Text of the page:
Direct Water Culture (DWC) and You

Aug 25, 14 Direct Water Culture (DWC) and You

So you’ve taken a look at how to set up a drip irrigation system and decided that it’s not for you.  Well the good news is that there are plenty more hydroponics systems for you to experiment with.  So let’s talk about direct water culture (DWC) today.  DWC systems – also known as deep water culture systems – submerge the roots of your plants in a nutrient solution.  This sounds, at first, like a bad idea since you can overwater plants, but that’s where the all-important aeration component comes into play.  Aeration is simply the act of adding oxygen to the water to sustain the roots.  The way you aerate your system defines the type of DWC it is, whether you use a bucket reservoir, prefer bubbleponics, or enjoy a re-circulation system.

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How to Set Up a Drip Irrigation System

Aug 11, 14 How to Set Up a Drip Irrigation System

Let’s talk about drip systems.  With so many hydro systems available, why should you pick a drip system over a nutrient film or ebb and flow system?  Simplicity is one reason.  A drip system is really simple to set up and has been used in outdoor gardens and larger irrigation systems for a long time while film and ebb and flow systems require more careful monitoring and can be tricky to set up properly.  The second reason is water conservation.  When you’re building a hydro system outside, the run-off water can be returned to the soil cycle instead of down the drain like with indoor setups.  A drip system also carefully releases just enough nutrient solution to keep your plants healthy, so there isn’t any wasted water.  Other hydro systems use a lot of constantly flowing water to prevent stagnation.  With a drip system, you can even give specific amounts of nutrients to different types of plants on the same line.  Let me show you how easy it really is to set up a drip system.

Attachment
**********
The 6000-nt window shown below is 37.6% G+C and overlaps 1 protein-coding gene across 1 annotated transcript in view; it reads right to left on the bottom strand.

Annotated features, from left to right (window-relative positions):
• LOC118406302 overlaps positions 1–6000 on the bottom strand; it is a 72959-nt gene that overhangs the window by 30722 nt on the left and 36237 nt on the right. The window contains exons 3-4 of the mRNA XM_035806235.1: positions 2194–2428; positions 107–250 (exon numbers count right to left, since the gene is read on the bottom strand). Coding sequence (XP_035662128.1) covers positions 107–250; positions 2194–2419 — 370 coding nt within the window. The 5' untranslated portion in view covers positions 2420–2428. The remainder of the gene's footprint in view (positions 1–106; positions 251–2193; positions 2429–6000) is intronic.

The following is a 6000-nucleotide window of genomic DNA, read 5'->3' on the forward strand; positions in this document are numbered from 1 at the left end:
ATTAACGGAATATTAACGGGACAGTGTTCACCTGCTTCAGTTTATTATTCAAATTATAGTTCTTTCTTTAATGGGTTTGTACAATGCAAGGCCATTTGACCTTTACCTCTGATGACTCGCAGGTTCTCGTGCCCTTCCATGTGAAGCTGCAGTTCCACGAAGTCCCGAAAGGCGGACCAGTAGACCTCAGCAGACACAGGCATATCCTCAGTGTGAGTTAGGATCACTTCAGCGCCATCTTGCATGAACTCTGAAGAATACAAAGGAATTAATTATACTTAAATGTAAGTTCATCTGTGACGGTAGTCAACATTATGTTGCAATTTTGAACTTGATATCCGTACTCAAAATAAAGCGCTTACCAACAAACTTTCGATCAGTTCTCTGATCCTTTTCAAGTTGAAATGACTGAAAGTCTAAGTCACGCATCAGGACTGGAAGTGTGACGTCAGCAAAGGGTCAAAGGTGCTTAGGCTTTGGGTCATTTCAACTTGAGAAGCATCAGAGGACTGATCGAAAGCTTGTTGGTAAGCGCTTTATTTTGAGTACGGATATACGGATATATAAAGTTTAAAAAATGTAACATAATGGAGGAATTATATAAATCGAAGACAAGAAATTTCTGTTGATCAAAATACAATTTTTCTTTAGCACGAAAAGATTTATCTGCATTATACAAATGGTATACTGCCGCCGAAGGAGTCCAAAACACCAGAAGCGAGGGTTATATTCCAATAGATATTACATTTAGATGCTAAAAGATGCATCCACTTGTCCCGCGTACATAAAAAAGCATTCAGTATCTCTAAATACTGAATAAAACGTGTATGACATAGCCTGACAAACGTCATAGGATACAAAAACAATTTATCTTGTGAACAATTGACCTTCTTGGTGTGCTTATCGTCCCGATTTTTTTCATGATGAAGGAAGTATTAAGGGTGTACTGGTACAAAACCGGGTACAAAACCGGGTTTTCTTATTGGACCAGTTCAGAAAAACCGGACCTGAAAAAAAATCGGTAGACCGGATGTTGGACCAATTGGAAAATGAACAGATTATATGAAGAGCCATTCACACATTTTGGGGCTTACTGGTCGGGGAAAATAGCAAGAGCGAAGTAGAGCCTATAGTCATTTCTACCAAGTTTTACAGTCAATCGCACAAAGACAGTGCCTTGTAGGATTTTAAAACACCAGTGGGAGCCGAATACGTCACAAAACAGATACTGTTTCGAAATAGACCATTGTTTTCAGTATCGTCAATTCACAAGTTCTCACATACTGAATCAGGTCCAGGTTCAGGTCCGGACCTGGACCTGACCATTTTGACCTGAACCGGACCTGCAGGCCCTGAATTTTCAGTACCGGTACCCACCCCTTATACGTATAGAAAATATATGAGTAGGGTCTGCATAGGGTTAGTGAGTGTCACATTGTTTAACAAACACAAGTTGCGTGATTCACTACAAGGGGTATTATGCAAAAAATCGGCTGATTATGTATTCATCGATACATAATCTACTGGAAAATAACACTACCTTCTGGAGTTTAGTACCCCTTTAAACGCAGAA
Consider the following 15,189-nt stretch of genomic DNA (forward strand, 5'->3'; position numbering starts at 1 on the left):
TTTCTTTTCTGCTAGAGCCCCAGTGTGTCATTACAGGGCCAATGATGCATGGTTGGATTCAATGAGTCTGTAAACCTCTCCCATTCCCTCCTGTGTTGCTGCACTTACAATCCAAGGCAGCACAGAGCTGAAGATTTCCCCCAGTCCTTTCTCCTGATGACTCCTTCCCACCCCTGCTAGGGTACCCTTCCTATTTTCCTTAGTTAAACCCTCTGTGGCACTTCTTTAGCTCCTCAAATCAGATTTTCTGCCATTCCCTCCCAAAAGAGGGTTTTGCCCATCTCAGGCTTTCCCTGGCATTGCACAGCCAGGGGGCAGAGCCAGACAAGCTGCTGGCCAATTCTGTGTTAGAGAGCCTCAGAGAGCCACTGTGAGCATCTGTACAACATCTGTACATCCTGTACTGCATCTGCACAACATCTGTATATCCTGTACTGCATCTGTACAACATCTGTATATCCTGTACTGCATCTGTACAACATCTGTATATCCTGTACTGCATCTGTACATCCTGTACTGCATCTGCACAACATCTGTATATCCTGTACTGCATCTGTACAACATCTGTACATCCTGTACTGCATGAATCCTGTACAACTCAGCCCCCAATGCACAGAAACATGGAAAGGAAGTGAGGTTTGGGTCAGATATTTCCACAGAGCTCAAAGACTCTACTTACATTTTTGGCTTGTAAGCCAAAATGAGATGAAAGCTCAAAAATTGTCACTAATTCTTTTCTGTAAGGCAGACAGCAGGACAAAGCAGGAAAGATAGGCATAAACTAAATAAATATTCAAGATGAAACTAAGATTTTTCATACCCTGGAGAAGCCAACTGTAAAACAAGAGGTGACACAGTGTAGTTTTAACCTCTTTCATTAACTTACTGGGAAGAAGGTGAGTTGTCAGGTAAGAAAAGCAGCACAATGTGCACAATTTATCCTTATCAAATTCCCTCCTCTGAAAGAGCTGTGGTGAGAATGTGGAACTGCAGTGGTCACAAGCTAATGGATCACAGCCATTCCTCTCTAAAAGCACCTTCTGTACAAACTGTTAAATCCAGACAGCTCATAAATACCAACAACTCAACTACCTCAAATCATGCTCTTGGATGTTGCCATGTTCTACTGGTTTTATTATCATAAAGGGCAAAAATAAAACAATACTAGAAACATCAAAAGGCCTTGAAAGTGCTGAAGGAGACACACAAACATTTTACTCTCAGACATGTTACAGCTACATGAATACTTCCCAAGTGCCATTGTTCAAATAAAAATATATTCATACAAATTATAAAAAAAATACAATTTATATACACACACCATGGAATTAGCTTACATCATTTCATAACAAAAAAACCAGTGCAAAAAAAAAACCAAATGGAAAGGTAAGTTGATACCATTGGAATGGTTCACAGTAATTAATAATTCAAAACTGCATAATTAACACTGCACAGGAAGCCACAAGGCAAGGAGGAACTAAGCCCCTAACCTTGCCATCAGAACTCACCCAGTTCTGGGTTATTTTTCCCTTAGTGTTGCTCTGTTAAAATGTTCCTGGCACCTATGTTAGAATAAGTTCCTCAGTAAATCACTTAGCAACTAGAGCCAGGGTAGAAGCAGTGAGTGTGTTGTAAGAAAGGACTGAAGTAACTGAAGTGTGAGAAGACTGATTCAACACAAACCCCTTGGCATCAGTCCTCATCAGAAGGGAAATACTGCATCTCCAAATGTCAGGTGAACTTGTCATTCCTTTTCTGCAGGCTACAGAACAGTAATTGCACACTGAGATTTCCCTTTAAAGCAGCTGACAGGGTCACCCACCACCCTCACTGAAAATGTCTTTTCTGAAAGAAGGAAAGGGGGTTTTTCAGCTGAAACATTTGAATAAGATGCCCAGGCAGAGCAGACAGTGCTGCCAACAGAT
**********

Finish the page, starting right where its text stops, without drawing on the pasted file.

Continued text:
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LED Task Lighting Tips

Aug 04, 14 LED Task Lighting Tips

Setting up the right task lighting can be maddening.  Whether you just need to eliminate shadows on your workbench, reduce eyestrain at your desk, or get just the right colors for an art studio, you’ll find different light and setting requirements for each situation.  This is the lighting we use for working on our passions and hobbies, but without proper lighting it’s easier to make mistakes and harder to see the fine details we want to put into our work.  Sometimes it’s the little things, like a minor flaw or a small improvement that can make a huge difference in how we feel about a finished task.  Here’s a quick guide to setting up LED task lighting so you can upgrade to a more cost-effective bulb without losing the quality you’re used to.

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DIY LED Flower Arrangement

Feb 11, 14 DIY LED Flower Arrangement

With Valentine’s Day right around the corner, it’s hard not to think about flowers, ribbons, and fun DIY projects. That’s why we’ve combined all three in this simple, fun tutorial on how to make a beautiful LED Flower Arrangement. Ideal for date nights, weddings, and Sunday crafternoons, this light-up floral arrangement is sure to put a smile on any loved one’s face.

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How to Identify Halogen and Xenon Bi-Pin Bulbs

Jan 11, 13 How to Identify Halogen and Xenon Bi-Pin Bulbs